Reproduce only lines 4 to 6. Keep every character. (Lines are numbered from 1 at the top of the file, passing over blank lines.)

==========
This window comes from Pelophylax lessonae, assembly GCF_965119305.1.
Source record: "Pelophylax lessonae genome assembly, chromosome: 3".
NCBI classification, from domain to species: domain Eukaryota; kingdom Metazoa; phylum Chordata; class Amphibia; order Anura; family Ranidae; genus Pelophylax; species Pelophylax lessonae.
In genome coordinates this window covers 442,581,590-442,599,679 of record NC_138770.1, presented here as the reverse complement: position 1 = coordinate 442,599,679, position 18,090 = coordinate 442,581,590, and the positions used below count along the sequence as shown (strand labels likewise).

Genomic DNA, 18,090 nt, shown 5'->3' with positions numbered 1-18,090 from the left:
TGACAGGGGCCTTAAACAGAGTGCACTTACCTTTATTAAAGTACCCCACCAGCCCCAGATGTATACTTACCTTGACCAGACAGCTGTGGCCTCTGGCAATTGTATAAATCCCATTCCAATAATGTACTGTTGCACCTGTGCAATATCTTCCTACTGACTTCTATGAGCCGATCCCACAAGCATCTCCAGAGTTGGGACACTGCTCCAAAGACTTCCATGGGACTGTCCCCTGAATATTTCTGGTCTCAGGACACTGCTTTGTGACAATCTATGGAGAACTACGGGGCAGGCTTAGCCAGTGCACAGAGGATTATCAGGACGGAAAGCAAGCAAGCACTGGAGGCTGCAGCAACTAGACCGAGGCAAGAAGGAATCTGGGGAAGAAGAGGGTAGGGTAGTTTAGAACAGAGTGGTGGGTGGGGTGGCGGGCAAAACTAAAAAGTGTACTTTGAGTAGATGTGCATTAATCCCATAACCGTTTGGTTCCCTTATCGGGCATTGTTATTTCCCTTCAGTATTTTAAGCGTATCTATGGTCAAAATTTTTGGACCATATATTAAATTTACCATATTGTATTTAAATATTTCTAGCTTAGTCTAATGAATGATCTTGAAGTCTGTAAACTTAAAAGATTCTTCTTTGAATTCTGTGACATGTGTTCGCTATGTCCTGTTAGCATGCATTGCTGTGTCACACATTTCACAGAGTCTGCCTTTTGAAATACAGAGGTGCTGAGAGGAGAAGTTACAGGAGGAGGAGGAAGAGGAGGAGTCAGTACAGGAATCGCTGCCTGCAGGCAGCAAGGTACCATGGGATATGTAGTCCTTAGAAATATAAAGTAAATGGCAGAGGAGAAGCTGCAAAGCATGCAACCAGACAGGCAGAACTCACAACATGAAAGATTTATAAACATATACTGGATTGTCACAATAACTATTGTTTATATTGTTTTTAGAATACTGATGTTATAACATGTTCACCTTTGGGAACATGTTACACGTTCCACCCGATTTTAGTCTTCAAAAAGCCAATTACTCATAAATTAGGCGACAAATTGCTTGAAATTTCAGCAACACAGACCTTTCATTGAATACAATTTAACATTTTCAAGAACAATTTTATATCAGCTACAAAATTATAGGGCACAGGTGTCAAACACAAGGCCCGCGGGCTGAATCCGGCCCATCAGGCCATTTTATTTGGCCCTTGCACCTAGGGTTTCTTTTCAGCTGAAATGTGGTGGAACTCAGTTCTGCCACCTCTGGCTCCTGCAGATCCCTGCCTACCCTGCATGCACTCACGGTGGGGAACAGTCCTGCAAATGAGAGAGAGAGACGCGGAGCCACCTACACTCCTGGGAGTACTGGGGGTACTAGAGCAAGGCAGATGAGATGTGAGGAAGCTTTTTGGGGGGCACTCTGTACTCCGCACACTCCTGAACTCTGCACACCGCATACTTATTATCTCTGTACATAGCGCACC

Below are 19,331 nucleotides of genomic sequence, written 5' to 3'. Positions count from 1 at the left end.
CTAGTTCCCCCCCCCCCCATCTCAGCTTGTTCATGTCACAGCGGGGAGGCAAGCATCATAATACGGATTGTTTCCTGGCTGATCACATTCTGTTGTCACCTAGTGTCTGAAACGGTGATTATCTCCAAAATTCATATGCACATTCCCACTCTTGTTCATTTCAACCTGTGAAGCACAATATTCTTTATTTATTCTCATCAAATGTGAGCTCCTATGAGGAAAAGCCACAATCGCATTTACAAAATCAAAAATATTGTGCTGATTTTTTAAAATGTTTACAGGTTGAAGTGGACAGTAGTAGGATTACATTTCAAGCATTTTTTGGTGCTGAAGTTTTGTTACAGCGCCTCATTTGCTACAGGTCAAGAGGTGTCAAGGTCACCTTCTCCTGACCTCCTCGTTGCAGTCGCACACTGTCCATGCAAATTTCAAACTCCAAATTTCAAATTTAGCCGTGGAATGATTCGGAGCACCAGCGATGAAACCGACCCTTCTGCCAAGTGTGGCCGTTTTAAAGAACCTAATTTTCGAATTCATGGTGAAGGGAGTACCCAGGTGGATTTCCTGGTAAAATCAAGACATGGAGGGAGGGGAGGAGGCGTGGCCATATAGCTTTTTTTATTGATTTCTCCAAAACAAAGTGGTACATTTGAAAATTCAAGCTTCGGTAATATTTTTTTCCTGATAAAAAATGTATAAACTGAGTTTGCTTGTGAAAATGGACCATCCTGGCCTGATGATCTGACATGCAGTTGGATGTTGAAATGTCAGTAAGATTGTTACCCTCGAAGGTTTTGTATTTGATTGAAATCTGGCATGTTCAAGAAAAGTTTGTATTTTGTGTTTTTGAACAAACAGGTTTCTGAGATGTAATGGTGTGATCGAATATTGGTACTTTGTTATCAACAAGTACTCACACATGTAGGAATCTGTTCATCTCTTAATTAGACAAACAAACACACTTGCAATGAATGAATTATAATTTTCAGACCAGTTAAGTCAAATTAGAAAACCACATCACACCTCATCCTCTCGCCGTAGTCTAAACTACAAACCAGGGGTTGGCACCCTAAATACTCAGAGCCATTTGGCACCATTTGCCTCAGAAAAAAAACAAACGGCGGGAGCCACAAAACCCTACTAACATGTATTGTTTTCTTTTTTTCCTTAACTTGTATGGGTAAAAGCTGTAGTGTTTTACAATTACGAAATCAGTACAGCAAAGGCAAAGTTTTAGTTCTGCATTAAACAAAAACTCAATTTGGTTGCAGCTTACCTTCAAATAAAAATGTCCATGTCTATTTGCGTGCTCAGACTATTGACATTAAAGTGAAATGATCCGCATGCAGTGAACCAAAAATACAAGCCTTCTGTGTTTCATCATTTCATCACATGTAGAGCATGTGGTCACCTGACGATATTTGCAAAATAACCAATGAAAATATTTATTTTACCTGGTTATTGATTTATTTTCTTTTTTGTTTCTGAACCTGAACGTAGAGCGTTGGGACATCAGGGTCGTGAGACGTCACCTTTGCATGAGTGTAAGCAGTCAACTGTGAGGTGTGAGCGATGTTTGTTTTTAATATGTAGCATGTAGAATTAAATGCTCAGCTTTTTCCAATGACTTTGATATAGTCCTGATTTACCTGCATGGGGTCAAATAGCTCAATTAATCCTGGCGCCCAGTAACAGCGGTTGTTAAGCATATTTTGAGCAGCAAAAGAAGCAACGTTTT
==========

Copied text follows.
In genome coordinates this window covers 442,581,590-442,599,679 of record NC_138770.1, presented here as the reverse complement: position 1 = coordinate 442,599,679, position 18,090 = coordinate 442,581,590, and the positions used below count along the sequence as shown (strand labels likewise).

Genomic DNA, 18,090 nt, shown 5'->3' with positions numbered 1-18,090 from the left:
TGACAGGGGCCTTAAACAGAGTGCACTTACCTTTATTAAAGTACCCCACCAGCCCCAGATGTATACTTACCTTGACCAGACAGCTGTGGCCTCTGGCAATTGTATAAATCCCATTCCAATAATGTACTGTTGCACCTGTGCAATATCTTCCTACTGACTTCTATGAGCCGATCCCACAAGCATCTCCAGAGTTGGGACACTGCTCCAAAGACTTCCATGGGACTGTCCCCTGAATATTTCTGGTCTCAGGACACTGCTTTGTGACAATCTATGGAGAACTACGGGGCAGGCTTAGCCAGTGCACAGAGGATTATCAGGACGGAAAGCAAGCAAGCACTGGAGGCTGCAGCAACTAGACCGAGGCAAGAAGGAATCTGGGGAAGAAGAGGGTAGGGTAGTTTAGAACAGAGTGGTGGGTGGGGTGGCGGGCAAAACTAAAAAGTGTACTTTGAGTAGATGTGCATTAATCCCATAACCGTTTGGTTCCCTTATCGGGCATTGTTATTTCCCTTCAGTATTTTAAGCGTATCTATGGTCAAAATTTTTGGACCATATATTAAATTTACCATATTGTATTTAAATATTTCTAGCTTAGTCTAATGAATGATCTTGAAGTCTGTAAACTTAAAAGATTCTTCTTTGAATTCTGTGACATGTGTTCGCTATGTCCTGTTAGCATGCATTGCTGTGTCACACATTTCACAGAGTCTGCCTTTTGAAATACAGAGGTGCTGAGAGGAGAAGTTACAGGAGGAGGAGGAAGAGGAGGAGTCAGTACAGGAATCGCTGCCTGCAGGCAGCAAGGTACCATGGGATATGTAGTCCTTAGAAATATAAAGTAAATGGCAGAGGAGAAGCTGCAAAGCATGCAACCAGACAGGCAGAACTCACAACATGAAAGATTTATAAACATATACTGGATTGTCACAATAACTATTGTTTATATTGTTTTTAGAATACTGATGTTATAACATGTTCACCTTTGGGAACATGTTACACGTTCCACCCGATTTTAGTCTTCAAAAAGCCAATTACTCATAAATTAGGCGACAAATTGCTTGAAATTTCAGCAACACAGACCTTTCATTGAATACAATTTAACATTTTCAAGAACAATTTTATATCAGCTACAAAATTATAGGGCACAGGTGTCAAACACAAGGCCCGCGGGCTGAATCCGGCCCATCAGGCCATTTTATTTGGCCCTTGCACCTAGGGTTTCTTTTCAGCTGAAATGTGGTGGAACTCAGTTCTGCCACCTCTGGCTCCTGCAGATCCCTGCCTACCCTGCATGCACTCACGGTGGGGAACAGTCCTGCAAATGAGAGAGAGAGACGCGGAGCCACCTACACTCCTGGGAGTACTGGGGGTACTAGAGCAAGGCAGATGAGATGTGAGGAAGCTTTTTGGGGGGCACTCTGTACTCCGCACACTCCTGAACTCTGCACACCGCATACTTATTATCTCTGTACATAGCGCACC